|Posted on Tuesday, October 26, 1999 - 11:19 am: |
We use a 15mm lens, many of the spaces we photograph have high ceilings. At one time we would take 24 pics for a 360, on the advice of the people who did our stitching for us, they said you get a smoother transition from frame to frame???
|Posted on Tuesday, October 26, 1999 - 11:47 am: |
For 35mm cameras, the angle covered is given by:
q = 2 * arctan(12 / focallength) (portrait)
q = 2 * arctan(18 / focallength) (landscape)
For k% overlap, the number of images needed is given by:
n = ceiling(360 / ((100 - k) * q / 100))
More overlap helps avoid problems from inaccurate focal length settings since the warping is minimized in the center of the image. More overlap allows you to only use a small section from the middle of each image where the warp has the least effect.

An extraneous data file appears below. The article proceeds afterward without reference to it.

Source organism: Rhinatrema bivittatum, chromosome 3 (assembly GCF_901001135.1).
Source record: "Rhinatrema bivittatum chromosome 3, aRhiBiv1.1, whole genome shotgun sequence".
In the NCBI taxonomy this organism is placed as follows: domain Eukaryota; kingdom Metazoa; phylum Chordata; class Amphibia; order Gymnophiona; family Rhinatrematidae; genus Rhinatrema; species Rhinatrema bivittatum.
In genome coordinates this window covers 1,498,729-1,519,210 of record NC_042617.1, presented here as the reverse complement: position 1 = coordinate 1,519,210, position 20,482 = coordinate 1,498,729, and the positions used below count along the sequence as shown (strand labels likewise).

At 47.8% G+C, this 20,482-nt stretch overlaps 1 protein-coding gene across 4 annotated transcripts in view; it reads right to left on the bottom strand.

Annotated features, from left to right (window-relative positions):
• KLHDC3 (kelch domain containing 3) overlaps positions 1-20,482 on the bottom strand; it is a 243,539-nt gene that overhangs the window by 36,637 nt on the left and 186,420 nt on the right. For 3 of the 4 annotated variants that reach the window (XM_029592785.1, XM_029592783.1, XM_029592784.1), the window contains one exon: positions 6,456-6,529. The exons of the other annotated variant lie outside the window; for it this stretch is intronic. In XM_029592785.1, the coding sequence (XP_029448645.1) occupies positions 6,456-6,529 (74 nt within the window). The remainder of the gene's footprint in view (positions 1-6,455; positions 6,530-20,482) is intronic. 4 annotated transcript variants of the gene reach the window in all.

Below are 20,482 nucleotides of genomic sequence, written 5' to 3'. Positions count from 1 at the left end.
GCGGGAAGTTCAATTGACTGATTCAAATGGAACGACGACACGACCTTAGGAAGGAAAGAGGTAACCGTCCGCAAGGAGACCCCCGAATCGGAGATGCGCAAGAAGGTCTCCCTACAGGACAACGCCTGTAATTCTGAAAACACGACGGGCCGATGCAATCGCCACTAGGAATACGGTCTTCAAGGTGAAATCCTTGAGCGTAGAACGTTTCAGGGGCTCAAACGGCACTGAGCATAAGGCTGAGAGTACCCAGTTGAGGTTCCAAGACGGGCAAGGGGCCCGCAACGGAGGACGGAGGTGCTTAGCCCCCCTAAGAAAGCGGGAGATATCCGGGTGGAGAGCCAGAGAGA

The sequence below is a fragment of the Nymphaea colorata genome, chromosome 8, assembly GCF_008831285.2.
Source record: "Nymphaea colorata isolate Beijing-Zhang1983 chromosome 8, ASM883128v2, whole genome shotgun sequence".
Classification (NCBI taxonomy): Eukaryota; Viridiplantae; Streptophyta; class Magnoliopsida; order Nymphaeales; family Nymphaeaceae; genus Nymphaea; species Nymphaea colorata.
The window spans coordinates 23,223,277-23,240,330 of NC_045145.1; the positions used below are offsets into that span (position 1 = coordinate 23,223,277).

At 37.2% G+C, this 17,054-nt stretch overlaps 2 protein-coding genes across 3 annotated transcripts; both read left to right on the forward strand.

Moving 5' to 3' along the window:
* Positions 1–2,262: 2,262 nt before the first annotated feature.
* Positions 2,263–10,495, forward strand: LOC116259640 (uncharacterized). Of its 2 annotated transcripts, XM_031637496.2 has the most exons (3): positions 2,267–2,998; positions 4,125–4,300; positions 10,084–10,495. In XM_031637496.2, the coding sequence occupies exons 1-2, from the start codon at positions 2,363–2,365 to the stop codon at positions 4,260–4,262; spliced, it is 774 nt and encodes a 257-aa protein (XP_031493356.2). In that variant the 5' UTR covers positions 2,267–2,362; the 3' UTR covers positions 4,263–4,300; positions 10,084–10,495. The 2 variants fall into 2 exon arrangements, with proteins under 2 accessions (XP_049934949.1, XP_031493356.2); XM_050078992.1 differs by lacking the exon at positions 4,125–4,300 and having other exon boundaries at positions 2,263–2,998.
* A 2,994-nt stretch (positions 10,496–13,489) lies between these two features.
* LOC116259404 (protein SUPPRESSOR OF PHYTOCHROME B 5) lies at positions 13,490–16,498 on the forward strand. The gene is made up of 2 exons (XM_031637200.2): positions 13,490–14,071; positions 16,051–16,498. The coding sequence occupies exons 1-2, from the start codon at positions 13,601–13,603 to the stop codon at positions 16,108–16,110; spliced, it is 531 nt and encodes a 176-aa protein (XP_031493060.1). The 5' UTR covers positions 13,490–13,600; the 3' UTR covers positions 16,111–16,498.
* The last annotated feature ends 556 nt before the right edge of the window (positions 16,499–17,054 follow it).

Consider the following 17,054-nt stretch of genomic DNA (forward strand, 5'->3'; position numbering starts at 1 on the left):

More than 50% overlap doesn't really help in The Panorama Factory. I recommend 20-40% overlap, but you should experiment and find out what works best for you.
Lots of overlap is especially useful if you are stitching ordinary photos (i.e. not swing lens or rotational) without warping. It might be a reasonable approach with 24 pics at 15mm. That's an average of 15 degrees per image. A 15mm lens on a 35mm camera in portrait mode covers 77 degrees. That's an overlap of 80%!
For 20% overlap with a 15mm lens you only need about 6 images in portrait orientation.
Rectilinear wide angle lenses tend to have more distortion. And the warping creates a scalloping effect at the tops and bottoms of the image. More images reduces the scalloping and mitigates the distortion by making the image sides less significant.
And fewer images will certainly make things go faster!